Cicely Woodard, MEd’03, the 2018 Tennessee Department of Education’s Teacher of the Year, knows what it takes for kids—and their parents—to succeed in the classroom. The veteran eighth-grade math instructor has toured the state as an education ambassador this year while also continuing to teach at West End Middle School in Nashville.
From speaking at the Tennessee Educators of Color Alliance Conference to visiting the White House with the nation’s other Teacher of the Year winners, the past 12 months have entailed travel, public appearances and, yes, teaching. “It has been a beautiful journey,” says Woodard. “This is something I was chosen to do for a purpose and a time.”
As summer draws to a close, Woodard and her husband, an assistant superintendent for Maury County Public Schools, are busy preparing for the new school year. In addition to developing lesson plans and other tasks, the couple also will be helping their two sons, ages 9 and 11, get back into the school routine.
Here are Woodard’s five tips for making that transition smooth:
Many children have required summer reading, math packets, or other work they are asked to complete during the summer break. “I encourage students to spread their work out over the summer,” says Woodard. Parents also have a job to do in providing the right environment for students to do that work. “Start by shutting down all screens for a little while,” she suggests. It’s also helpful to schedule your child’s annual physical and dental visits before school resumes. “You want your children to be in school as much as possible so they don’t miss anything,” she says. “In our family, if we are going to the doctor during the school year, it’s because the kids are sick.”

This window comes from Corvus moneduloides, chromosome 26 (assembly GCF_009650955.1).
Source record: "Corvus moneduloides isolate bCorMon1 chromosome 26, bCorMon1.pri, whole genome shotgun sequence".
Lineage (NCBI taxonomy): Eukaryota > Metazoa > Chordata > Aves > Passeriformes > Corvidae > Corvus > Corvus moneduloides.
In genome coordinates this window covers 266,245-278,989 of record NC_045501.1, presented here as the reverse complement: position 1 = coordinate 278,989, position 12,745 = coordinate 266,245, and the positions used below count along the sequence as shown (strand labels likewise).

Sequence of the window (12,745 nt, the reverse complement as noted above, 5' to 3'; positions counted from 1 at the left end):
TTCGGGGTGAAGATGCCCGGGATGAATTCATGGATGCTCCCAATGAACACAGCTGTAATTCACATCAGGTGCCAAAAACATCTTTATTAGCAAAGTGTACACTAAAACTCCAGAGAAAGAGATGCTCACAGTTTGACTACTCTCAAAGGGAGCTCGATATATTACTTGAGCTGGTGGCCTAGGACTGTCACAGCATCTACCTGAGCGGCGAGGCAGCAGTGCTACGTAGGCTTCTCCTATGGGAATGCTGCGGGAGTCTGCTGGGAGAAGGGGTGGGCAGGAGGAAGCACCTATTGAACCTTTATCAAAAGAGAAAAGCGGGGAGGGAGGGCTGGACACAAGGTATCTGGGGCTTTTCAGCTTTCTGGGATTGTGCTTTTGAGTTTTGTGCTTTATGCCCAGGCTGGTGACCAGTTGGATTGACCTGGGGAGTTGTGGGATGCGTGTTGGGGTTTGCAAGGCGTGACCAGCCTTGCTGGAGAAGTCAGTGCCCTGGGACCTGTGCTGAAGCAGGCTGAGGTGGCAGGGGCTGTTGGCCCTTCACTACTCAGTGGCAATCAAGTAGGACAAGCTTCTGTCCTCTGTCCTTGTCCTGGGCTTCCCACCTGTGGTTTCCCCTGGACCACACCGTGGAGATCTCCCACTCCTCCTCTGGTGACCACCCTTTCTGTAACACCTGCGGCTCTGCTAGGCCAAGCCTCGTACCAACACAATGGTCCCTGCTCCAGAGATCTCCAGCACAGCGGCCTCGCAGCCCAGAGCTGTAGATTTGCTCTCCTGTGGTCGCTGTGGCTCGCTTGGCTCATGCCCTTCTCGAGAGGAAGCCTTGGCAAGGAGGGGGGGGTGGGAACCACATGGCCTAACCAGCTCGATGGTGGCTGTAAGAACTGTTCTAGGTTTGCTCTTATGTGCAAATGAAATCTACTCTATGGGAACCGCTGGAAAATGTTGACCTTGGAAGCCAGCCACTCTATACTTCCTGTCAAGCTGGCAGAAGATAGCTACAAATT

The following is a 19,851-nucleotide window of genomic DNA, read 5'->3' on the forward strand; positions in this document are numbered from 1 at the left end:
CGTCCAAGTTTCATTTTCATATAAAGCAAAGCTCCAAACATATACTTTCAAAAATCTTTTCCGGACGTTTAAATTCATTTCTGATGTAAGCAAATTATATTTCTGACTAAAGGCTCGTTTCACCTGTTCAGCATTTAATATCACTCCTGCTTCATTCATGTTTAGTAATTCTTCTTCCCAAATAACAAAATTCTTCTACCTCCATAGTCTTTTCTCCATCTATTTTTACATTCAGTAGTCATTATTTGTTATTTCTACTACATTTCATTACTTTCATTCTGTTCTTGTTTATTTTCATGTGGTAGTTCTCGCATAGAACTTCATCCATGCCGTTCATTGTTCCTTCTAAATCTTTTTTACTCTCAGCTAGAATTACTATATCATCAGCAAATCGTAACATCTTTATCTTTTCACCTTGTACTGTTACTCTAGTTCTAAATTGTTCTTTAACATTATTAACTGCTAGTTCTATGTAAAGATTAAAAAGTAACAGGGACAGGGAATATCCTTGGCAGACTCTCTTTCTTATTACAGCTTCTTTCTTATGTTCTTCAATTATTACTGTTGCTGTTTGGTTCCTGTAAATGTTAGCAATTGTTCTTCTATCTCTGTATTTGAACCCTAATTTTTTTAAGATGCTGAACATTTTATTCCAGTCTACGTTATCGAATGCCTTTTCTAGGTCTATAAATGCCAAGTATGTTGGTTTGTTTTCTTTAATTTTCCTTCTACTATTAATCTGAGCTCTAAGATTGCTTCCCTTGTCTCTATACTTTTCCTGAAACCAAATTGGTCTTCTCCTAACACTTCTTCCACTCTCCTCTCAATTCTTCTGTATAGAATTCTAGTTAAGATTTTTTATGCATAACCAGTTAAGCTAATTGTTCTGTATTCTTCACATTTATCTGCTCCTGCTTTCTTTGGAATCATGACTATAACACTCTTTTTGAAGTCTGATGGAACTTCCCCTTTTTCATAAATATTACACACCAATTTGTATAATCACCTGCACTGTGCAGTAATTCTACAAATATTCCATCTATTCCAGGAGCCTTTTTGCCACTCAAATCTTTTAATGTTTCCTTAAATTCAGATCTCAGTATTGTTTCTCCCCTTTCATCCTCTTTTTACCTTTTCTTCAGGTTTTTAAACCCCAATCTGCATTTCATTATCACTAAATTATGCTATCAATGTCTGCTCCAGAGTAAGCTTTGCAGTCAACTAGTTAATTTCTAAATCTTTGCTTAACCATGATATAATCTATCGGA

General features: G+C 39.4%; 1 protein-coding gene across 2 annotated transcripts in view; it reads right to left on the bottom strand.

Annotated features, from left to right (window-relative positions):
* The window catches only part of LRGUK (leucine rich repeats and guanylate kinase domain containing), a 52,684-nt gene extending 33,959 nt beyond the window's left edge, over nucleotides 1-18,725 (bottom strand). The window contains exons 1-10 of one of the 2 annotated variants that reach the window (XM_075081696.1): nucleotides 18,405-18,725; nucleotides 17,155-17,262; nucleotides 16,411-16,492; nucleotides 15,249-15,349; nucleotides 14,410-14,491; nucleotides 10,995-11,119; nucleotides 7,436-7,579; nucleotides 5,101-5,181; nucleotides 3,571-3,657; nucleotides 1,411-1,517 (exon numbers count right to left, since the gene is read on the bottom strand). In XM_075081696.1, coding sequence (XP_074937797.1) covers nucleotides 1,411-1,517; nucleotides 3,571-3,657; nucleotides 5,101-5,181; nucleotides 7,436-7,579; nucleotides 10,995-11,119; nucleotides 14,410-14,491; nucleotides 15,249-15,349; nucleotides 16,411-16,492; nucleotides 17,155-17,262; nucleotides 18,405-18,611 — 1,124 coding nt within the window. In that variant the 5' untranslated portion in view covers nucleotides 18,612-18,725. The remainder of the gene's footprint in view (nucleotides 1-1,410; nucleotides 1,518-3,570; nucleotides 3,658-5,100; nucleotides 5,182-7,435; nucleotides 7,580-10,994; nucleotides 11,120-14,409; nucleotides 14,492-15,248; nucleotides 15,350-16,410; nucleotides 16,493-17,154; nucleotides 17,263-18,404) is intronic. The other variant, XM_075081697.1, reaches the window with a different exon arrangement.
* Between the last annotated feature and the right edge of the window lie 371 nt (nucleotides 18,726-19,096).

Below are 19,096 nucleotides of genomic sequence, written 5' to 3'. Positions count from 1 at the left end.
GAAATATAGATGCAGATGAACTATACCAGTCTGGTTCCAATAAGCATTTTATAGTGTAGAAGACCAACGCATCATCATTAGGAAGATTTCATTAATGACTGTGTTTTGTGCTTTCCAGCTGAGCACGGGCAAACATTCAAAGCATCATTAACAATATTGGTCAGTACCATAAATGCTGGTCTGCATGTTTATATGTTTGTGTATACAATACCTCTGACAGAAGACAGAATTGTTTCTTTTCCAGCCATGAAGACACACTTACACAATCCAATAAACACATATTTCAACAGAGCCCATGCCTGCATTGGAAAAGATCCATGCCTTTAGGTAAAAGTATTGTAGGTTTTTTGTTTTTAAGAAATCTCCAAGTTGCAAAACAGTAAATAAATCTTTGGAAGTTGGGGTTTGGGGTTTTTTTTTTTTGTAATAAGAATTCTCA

“In my house we get off schedule in the summer,” Woodard says. “I find that my kids stay up a little later and sleep in a little more, so catching the school bus at 6:45 is definitely a big shock.” To get them used to waking up early, don’t wait until the night before school begins to demand an earlier bedtime. “Move that bedtime up 10 to 15 minutes a day until it’s right where it needs to be,” says Woodard. “Children need rest in order to learn and participate in everything the teachers have planned.”
If possible, meet your children’s teachers and locate their classrooms before the school year begins. Learn the route from the front door to their homeroom and what they are expected to wear. “Understanding what is going to be expected of your children before school starts helps both the parents and the kids feel more comfortable,” Woodard says. She recommends that families review the class schedule, in part to find out when the teacher’s planning periods are. “That way, you can catch the teacher when no students are in the room.”
Once the school year does begin, Woodard says parents will want to provide a good environment in which the kids can do their homework, complete with nutritious, enjoyable snacks. When their work is done, give them time to unwind. “Children need the opportunity to be outside and play with neighborhood kids or in a park,” she says. Likewise, Woodard advocates having family dinners as often as possible. “We are so busy in the afternoons, but try to sit down to eat as a family without any screens present,” she says. “I learn so much about my family and what’s going on with them around the table.”
5. READ EVERY NIGHT.
Many students have 20 minutes or more of required reading each night, which can be a challenge if your child does not like to read. “Make reading part of your nightly routine,” Woodard suggests. “Help them find books by authors they enjoy, a series they really love, or a topic they connect to.” Parents should get in on the action, too, maybe even reading the same books. “What if more adults had conversations with kids about the books they are reading? That would be really powerful.”
Text by Elizabeth Cook Jenkins, BS’99
Illustrations by Oriol San Julian